A bright Dover sole, arranged like an art piece with goose barnacles (percebes) “mariniere” and octopus, shaved with squash and topped with saffron foam, is gorgeous.

The sommelier pours a 2009 Muga Rioja Gran reserva for a bloody and beautiful charcoal-grilled pigeon breast. This is (tri) stellar. Flakes of salt pop on the tongue as capers and spheres of black olives melt and mingle with a smokey citrus galangal sauce. It is, let us be honest, a bit of a mess on the plate. If my 5-year old painted this, he’d get lukewarm praise. But there’s nothing slapdash about the flavour combinations, which are bold and delightful.

Shiso and mint leaves sorbet with acid touches that aren’t despite the description, light but are balanced by a creamy custard beneath that stops just short of icing-butter richness.  A 2009 Gutierrez Colosia Moscatel Sherry is the last wine. The second dessert, a salted almond praline with apricot and rum ice cream and caramel, must come sponsored by a local dentist. It clings fiercely to your teeth while your brain is processing its deliciousness. But even as your enamel fizzes away, you won’t care. It’s worth it. Petits-fours follow. They’re great too.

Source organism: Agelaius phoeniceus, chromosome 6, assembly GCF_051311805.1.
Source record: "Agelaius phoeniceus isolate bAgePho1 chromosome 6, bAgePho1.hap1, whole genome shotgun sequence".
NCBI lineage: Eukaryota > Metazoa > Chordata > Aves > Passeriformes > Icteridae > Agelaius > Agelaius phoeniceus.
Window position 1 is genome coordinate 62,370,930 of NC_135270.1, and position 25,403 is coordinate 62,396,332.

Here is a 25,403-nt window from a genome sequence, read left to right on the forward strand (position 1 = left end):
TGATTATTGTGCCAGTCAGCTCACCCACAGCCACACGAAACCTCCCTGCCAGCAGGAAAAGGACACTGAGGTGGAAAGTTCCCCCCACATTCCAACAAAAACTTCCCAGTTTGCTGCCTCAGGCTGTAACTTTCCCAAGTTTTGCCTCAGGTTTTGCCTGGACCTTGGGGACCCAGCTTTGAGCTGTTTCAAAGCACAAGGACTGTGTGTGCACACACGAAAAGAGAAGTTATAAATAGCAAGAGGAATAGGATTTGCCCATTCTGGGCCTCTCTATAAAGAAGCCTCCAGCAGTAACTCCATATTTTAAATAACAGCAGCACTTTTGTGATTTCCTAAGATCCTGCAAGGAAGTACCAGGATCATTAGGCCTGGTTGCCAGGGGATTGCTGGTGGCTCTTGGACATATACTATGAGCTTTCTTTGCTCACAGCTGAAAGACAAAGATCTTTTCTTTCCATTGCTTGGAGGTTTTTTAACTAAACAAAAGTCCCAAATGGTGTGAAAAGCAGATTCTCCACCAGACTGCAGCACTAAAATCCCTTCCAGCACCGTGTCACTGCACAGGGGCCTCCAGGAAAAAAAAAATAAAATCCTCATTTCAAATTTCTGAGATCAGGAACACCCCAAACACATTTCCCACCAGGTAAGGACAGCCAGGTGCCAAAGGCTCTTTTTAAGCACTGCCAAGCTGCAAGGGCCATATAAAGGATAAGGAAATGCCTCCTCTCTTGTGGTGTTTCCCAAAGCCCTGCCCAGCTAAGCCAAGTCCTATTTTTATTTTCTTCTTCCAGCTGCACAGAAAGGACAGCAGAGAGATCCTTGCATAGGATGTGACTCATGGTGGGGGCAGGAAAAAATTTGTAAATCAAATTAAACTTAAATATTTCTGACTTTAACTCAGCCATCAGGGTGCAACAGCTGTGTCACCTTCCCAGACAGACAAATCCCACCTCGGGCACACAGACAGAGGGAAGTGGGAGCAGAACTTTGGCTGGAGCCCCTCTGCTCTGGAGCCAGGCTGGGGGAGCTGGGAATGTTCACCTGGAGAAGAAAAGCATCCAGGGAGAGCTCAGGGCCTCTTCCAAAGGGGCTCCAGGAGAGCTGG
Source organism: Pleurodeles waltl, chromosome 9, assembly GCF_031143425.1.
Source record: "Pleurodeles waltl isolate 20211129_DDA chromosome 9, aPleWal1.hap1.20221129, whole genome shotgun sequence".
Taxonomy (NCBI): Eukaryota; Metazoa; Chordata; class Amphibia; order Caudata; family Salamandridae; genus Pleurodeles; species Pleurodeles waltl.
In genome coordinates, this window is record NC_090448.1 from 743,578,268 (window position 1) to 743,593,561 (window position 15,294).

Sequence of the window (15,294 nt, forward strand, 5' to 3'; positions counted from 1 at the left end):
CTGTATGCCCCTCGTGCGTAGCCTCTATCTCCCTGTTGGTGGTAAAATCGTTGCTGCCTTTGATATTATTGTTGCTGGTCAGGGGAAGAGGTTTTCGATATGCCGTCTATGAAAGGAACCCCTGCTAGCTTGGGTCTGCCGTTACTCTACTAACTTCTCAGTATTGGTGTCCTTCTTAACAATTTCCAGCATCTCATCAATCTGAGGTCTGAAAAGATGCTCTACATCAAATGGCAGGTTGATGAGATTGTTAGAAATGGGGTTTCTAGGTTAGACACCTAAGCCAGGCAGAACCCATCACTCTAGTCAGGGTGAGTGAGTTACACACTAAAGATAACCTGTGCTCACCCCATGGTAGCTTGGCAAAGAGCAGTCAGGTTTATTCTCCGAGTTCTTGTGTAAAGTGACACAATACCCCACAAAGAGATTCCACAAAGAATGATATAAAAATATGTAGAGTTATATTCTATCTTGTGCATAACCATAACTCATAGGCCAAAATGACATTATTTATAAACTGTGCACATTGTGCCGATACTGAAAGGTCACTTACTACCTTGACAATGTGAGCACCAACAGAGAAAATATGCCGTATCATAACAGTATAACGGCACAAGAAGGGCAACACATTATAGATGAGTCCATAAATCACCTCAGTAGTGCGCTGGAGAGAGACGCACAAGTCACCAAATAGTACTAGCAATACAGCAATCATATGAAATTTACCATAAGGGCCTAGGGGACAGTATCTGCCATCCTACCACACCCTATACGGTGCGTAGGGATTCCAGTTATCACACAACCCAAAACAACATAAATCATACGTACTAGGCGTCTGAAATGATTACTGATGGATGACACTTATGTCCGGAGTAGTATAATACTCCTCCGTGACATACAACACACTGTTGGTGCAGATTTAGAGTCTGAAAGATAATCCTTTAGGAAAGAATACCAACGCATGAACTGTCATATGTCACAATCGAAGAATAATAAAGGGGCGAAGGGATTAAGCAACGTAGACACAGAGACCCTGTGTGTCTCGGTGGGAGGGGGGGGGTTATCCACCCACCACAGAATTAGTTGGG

Lasarte is a world-class restaurant. Every dish – without exception – works. It is the absolute embodiment of culinary sure-footedness. That overwhelming competence can, ironically, negatively affect your initial impressions. You should feel dazzled but at times Lasarte makes brilliance look so easy that it doesn’t seem like anything special. So pinch yourself and pay attention: this is masterful cooking. It’s not showy and not whizz-bang exuberant. It’s not even particularly photogenic. But it is an iron fist of flavour in a velvet glove of elegance. These dishes pack a punch.

Despite that, I can’t get as enthusiastic about Lasarte as I am about the other Catalan three-stars, Sant Pau and El Celler de Can Roca. And that’s purely down to the location. Lasarte is a hotel restaurant. A beautiful one, in a great hotel, but a hotel restaurant nonetheless. Eating there lacks a sense of occasion. The same problem affects Enoteca and Moments, my own favourite two-star restaurants in Barcelona. In the city, hotels are where it’s at.

Lasarte has evolved over time and is now at the peak of its powers. The restaurant’s service is refined and its accomplished cooking has a distinctive character. It deserves all of the praise and recognition it has received.

Lasarte Restaurant, Monument Hotel, Carrer Mallorca 259, 08008 (Eixample), Barcelona; (+34) 93 445 3242;; Metro Diagonal; Closed Sundays, Mondays, public holidays and 3 weeks in August